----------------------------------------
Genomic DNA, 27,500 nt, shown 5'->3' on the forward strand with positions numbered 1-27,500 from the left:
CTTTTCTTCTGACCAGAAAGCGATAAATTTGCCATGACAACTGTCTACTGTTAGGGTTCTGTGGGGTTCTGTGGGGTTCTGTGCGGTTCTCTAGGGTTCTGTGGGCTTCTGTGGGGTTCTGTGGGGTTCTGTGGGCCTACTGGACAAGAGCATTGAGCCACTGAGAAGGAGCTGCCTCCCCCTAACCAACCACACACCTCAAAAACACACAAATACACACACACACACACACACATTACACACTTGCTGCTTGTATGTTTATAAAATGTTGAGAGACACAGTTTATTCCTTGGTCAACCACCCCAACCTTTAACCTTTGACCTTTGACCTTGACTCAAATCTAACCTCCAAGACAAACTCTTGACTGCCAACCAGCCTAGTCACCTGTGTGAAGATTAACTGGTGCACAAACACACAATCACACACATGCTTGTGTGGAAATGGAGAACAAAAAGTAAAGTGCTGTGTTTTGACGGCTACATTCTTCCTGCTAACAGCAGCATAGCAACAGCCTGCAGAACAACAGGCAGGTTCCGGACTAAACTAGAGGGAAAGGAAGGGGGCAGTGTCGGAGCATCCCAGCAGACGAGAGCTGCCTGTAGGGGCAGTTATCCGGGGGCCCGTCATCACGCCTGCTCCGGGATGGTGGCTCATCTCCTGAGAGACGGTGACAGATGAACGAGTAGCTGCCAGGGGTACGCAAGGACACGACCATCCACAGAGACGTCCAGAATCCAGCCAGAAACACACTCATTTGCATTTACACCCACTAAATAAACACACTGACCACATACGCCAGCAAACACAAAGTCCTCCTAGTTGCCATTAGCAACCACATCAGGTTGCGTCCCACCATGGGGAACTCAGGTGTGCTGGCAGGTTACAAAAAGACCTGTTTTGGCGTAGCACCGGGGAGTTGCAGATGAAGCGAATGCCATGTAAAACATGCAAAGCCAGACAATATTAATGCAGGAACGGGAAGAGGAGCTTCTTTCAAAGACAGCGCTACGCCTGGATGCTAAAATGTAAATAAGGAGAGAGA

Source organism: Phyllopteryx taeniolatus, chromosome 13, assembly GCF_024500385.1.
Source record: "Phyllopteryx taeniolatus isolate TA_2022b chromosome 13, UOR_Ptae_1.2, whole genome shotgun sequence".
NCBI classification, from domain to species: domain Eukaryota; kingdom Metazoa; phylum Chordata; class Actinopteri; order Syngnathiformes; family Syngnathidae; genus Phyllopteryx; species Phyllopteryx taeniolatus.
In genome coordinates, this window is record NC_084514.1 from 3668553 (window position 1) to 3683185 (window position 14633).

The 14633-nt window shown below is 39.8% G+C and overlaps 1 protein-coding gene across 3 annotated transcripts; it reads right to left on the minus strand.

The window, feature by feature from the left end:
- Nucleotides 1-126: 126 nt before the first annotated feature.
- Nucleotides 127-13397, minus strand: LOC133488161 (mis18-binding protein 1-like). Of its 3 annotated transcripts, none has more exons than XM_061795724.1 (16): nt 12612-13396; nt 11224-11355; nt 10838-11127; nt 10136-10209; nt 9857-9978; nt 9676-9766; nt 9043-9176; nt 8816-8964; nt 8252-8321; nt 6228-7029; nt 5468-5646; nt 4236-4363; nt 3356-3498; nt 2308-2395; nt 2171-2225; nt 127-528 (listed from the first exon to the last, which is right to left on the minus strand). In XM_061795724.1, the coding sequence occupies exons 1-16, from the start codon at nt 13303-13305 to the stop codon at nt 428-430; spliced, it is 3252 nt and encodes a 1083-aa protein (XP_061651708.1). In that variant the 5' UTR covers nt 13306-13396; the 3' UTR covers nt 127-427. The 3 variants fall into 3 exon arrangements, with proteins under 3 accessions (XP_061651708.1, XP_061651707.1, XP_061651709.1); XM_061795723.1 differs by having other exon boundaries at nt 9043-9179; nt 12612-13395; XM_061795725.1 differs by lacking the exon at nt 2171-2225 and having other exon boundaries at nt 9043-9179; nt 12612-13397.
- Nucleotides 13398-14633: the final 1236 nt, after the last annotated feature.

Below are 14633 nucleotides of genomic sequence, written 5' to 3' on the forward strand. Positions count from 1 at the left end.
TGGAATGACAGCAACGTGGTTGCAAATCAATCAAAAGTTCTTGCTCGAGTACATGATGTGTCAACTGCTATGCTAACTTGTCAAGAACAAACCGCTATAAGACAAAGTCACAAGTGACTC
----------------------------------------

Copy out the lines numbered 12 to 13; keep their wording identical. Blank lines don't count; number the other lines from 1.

Below are 14633 nucleotides of genomic sequence, written 5' to 3' on the forward strand. Positions count from 1 at the left end.
TGGAATGACAGCAACGTGGTTGCAAATCAATCAAAAGTTCTTGCTCGAGTACATGATGTGTCAACTGCTATGCTAACTTGTCAAGAACAAACCGCTATAAGACAAAGTCACAAGTGACTC